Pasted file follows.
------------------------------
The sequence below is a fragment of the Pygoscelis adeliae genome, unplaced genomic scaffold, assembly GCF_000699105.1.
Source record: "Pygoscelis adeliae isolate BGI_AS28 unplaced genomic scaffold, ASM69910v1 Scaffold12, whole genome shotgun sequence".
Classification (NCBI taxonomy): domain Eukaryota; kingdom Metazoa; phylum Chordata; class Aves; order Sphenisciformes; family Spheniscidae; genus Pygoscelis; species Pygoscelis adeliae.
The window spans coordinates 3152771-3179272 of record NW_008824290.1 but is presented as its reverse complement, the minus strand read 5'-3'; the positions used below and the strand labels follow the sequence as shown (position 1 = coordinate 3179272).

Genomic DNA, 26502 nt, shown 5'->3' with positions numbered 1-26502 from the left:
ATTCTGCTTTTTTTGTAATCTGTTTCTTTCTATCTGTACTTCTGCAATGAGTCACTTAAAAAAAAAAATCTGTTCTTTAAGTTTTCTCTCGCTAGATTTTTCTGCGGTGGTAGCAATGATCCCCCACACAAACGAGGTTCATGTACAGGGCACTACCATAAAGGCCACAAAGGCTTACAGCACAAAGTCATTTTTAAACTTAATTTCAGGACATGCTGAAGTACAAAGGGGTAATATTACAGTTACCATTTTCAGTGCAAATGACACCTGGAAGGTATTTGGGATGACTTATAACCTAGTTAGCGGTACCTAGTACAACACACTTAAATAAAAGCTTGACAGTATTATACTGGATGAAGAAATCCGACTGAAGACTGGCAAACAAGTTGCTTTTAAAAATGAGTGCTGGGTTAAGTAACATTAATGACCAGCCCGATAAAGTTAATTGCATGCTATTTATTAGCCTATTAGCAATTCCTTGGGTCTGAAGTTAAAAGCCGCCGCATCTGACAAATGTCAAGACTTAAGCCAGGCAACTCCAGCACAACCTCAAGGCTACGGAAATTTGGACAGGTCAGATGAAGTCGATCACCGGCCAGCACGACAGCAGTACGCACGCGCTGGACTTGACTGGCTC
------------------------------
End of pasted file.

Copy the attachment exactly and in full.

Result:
The sequence below is a fragment of the Pygoscelis adeliae genome, unplaced genomic scaffold, assembly GCF_000699105.1.
Source record: "Pygoscelis adeliae isolate BGI_AS28 unplaced genomic scaffold, ASM69910v1 Scaffold12, whole genome shotgun sequence".
Classification (NCBI taxonomy): domain Eukaryota; kingdom Metazoa; phylum Chordata; class Aves; order Sphenisciformes; family Spheniscidae; genus Pygoscelis; species Pygoscelis adeliae.
The window spans coordinates 3152771-3179272 of record NW_008824290.1 but is presented as its reverse complement, the minus strand read 5'-3'; the positions used below and the strand labels follow the sequence as shown (position 1 = coordinate 3179272).

Genomic DNA, 26502 nt, shown 5'->3' with positions numbered 1-26502 from the left:
ATTCTGCTTTTTTTGTAATCTGTTTCTTTCTATCTGTACTTCTGCAATGAGTCACTTAAAAAAAAAAATCTGTTCTTTAAGTTTTCTCTCGCTAGATTTTTCTGCGGTGGTAGCAATGATCCCCCACACAAACGAGGTTCATGTACAGGGCACTACCATAAAGGCCACAAAGGCTTACAGCACAAAGTCATTTTTAAACTTAATTTCAGGACATGCTGAAGTACAAAGGGGTAATATTACAGTTACCATTTTCAGTGCAAATGACACCTGGAAGGTATTTGGGATGACTTATAACCTAGTTAGCGGTACCTAGTACAACACACTTAAATAAAAGCTTGACAGTATTATACTGGATGAAGAAATCCGACTGAAGACTGGCAAACAAGTTGCTTTTAAAAATGAGTGCTGGGTTAAGTAACATTAATGACCAGCCCGATAAAGTTAATTGCATGCTATTTATTAGCCTATTAGCAATTCCTTGGGTCTGAAGTTAAAAGCCGCCGCATCTGACAAATGTCAAGACTTAAGCCAGGCAACTCCAGCACAACCTCAAGGCTACGGAAATTTGGACAGGTCAGATGAAGTCGATCACCGGCCAGCACGACAGCAGTACGCACGCGCTGGACTTGACTGGCTC